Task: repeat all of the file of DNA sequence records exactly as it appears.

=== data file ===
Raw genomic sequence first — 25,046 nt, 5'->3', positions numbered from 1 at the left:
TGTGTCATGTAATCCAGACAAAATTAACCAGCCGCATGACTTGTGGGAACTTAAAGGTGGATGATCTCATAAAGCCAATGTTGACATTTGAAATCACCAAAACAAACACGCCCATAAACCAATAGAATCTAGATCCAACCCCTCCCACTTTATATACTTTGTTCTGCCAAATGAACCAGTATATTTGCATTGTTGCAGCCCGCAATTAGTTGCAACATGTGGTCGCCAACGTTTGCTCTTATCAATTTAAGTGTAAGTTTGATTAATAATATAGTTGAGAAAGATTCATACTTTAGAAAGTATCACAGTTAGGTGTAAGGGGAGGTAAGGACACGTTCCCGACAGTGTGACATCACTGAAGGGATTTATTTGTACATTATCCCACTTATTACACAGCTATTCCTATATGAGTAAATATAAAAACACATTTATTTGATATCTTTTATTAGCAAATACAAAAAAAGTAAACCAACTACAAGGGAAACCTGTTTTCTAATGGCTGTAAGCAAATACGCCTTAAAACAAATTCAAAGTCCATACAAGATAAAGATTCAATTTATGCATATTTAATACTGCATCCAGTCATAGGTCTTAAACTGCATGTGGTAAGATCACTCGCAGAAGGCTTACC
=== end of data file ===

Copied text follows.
Raw genomic sequence first — 25,046 nt, 5'->3', positions numbered from 1 at the left:
TGTGTCATGTAATCCAGACAAAATTAACCAGCCGCATGACTTGTGGGAACTTAAAGGTGGATGATCTCATAAAGCCAATGTTGACATTTGAAATCACCAAAACAAACACGCCCATAAACCAATAGAATCTAGATCCAACCCCTCCCACTTTATATACTTTGTTCTGCCAAATGAACCAGTATATTTGCATTGTTGCAGCCCGCAATTAGTTGCAACATGTGGTCGCCAACGTTTGCTCTTATCAATTTAAGTGTAAGTTTGATTAATAATATAGTTGAGAAAGATTCATACTTTAGAAAGTATCACAGTTAGGTGTAAGGGGAGGTAAGGACACGTTCCCGACAGTGTGACATCACTGAAGGGATTTATTTGTACATTATCCCACTTATTACACAGCTATTCCTATATGAGTAAATATAAAAACACATTTATTTGATATCTTTTATTAGCAAATACAAAAAAAGTAAACCAACTACAAGGGAAACCTGTTTTCTAATGGCTGTAAGCAAATACGCCTTAAAACAAATTCAAAGTCCATACAAGATAAAGATTCAATTTATGCATATTTAATACTGCATCCAGTCATAGGTCTTAAACTGCATGTGGTAAGATCACTCGCAGAAGGCTTACC